Quote of the Month

When love and skill work together, expect a miracle. John Ruskin

Tuesday, December 9, 2014

Those Rascal Residents Down The Road

There are things over which we have little or no control in our lives.  Two of them are bugs and neighbors.  We know the former is essential to maintaining the balance in our environment and there are those who believe they will outlast all other living beings on our planet.  To be truthful one of the benefits of winter is being able to enjoy the out-of-doors without flies or mosquitoes buzzing around your head.  Granted you are bundled up like an Arctic explorer but the joy of being bug free is worth it.  As to the latter, despite your best efforts, it's much like flipping a coin.  People seem to have varying definitions of being friendly, cooperative or even civil.  Some neighbors are downright scary.  

More than seven years ago Mark Newgarden and Megan Montague Cash collaborated on a title, Bow-Wow Bugs a Bug (Harcourt, June 1, 2007), addressing the unexpected presence of a bug in a terrier's life.  Without benefit of words we follow this dog as he follows the bug around a square block in a daytime adventure with less than normal events.  On November 11, 2014 the duo brings readers another longer wordless book (there have been other concept books showcasing this character, the last in 2009), Bow-Wow's Nightmare Neighbors (A Neal Porter Book, Roaring Brook Press).  In the darkest part of the night trouble looms. 

Unlike the first book the opening and closing endpapers include the title, verso and dedication pages. An ornate pattern looking like flocked-wallpaper in a Victorian home is colored in black and gray.  The scroll work design features cats.  The text for each of the pages is placed on a white, gray and black background surrounded by an embellished gray on gray frame of three different shapes like hanging pictures.  A page turn reveals on the left a complete black canvas except for the tips of three white tails.  

On the first page Bow-Wow is sleeping peacefully on his cozy teal-colored bed.  It's the same shade as his collar.  Through an open window a full moon hangs in the star-studded sky.  Three cat faces are peering over the window sill.  All we can see of the smaller one is a pair of ears.

Bow-Wow is shocked awake when something bites his tail.  As he leaps into the air his bed vanishes out the window.  Howling with unhappiness he follows a trail to a house; the sight stopping him in his tracks.  It is the very definition of haunted.  But a dog needs his bed.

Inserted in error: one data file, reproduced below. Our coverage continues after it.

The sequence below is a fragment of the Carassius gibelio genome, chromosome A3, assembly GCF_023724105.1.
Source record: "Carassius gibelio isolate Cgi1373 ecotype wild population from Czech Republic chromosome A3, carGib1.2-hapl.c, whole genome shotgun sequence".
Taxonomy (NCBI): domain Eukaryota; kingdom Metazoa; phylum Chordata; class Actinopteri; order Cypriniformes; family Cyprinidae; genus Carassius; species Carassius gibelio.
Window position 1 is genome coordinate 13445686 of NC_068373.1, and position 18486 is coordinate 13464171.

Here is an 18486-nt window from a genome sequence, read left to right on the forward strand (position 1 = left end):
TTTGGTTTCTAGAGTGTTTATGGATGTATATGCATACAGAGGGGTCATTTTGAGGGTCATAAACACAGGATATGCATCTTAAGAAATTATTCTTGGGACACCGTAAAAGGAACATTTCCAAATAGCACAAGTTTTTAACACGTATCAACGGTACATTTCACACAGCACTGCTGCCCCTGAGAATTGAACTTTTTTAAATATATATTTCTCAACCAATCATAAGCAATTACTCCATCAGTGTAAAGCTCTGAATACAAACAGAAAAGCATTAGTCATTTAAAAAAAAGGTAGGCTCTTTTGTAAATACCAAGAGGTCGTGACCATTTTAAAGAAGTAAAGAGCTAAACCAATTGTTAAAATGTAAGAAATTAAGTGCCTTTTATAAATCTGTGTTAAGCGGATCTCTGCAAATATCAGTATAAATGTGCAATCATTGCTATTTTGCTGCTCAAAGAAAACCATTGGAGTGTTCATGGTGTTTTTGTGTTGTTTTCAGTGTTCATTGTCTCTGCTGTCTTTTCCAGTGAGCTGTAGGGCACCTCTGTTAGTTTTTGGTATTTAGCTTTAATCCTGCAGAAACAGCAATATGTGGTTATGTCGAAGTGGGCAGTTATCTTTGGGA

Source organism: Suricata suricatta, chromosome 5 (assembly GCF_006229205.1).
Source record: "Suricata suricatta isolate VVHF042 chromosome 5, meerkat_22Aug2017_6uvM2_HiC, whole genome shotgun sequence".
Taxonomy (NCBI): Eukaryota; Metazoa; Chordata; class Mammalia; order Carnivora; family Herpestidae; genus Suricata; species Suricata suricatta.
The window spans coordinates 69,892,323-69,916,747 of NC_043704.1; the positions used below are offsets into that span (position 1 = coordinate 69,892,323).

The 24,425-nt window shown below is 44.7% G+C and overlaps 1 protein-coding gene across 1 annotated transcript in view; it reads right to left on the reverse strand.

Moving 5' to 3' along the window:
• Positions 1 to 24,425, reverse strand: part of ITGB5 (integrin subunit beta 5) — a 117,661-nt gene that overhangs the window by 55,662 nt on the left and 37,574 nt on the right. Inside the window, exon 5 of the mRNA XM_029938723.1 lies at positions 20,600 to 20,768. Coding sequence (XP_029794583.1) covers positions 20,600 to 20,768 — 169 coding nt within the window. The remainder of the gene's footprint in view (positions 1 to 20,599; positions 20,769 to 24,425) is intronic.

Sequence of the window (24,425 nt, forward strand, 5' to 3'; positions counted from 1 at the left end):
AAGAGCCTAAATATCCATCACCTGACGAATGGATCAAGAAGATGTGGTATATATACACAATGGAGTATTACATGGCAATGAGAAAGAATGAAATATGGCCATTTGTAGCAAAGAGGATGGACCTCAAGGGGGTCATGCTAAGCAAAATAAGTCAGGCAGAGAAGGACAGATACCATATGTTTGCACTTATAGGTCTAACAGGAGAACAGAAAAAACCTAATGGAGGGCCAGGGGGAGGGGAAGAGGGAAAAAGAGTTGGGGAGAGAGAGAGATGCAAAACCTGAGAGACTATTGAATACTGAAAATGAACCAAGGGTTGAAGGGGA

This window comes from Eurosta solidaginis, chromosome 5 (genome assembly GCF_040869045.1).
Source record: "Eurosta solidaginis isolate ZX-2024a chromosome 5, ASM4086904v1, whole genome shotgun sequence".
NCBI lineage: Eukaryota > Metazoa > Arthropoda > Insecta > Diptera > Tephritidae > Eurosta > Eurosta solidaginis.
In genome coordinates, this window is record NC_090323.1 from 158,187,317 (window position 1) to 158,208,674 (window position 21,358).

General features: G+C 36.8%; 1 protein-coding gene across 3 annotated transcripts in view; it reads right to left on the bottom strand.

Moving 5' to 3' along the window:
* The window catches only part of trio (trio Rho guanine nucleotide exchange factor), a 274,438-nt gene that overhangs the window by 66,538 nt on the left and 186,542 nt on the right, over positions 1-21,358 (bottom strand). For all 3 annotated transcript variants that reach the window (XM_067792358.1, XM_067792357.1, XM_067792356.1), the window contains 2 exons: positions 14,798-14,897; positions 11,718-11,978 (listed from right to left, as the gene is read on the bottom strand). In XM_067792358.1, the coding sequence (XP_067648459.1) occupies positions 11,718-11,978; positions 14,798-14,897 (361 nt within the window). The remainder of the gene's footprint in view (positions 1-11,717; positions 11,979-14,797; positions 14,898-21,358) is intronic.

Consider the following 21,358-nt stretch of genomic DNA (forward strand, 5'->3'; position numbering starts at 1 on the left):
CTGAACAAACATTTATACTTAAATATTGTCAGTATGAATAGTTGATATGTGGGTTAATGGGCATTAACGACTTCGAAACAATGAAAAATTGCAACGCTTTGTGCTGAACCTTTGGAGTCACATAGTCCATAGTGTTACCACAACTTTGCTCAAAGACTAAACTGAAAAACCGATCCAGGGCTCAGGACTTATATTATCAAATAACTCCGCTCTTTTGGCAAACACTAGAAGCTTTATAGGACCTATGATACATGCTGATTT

Inside he falls through floors, glares at a picture with moving eyes, and is followed by ghostly cats.  Yelping with pain his tail continues to be nipped again and again.  Several encounters with items thought to be his bed lead him on a chase and frighten an unwanted guest.  Alert and using all his senses, he heads upstairs.  

Terror with a toilet, an exploding closet and a colorful room deepen the spookiness but the nose knows.  Before Bow-Wow can make a move a gigantic shock allows him to see that which cannot be seen.  Leaping in fear out into the stormy night, our furry friend finds himself in a perilous position.  

Lightning ignites a change in thinking.  An eerie exodus ensues. This is a night to remember.  Sweet dreams?

Impeccable layout and design contribute to perfect pacing.  Each of the images is framed in heavy black lines as are many of the elements in the pictures.  White space further delineates each panel.  

Mark Newgarden and Megan Montague Cash vary the number of illustrations on each page to control the flow of the narrative.  All are square or rectangular.  At times, to give the reader an inside scoop, almost as an aside, a single page square will contain a circular picture surrounded by black.  Point of view shifts supplying emotional impact.  

To create an atmosphere, once inside the haunted house, most of the illustrations are done in a palette of gray and black with Bow-Wow, his collar and items in teal the only additional hues used.  To draw our attention to pain or a temporary loss of sight additional spots of color appear.  In the final pages of the story more color is shown, pulling readers toward a warm resolution. 

I have read this book over and over and over and each time I see a new detail.  Perhaps every single element is not initially consciously recognized but it enriches the collective whole.  For Mark Newgarden and Megan Montague Cash to conceive and produce this pictorial story achieving those results is impressive.  

One of my favorite illustrations is divided by black lines and white space framing it into nine elements; Bow-Wow falling down the tunnel.  Several others are prized for their humor; the group of four showing Bow-Wow following his bed up the stairs with the tops of the stairs lifting after he passes to reveal seven ghost cat heads or the five pages involving the toilet in the bathroom switching picture sizes back and forth.  The final three visuals are classic comfort.

If you have a reader who likes a hauntingly good tale filled with twists and turns, then hand them Bow-Wow's Nightmare Neighbors written and illustrated by Mark Newgarden and Megan Montague Cash.  It's storytelling at its very finest.  Readers, like me, will be compelled to open the front cover again as soon as the back cover is closed.  

For more information about both of the authors/illustrators please follow the links embedded in their names to access their respective websites.  The Bow-Wow books have their own web pages linked here.  This title is listed as one of The Horn Book Fanfare picks for 2014.  An article appeared in Publishers Weekly, The Return of Bow-Wow.  I thoroughly enjoyed this interview of the two by Philip Nel at The Comic Journal, Nightmare Neighbors, Dream Collaborators.  

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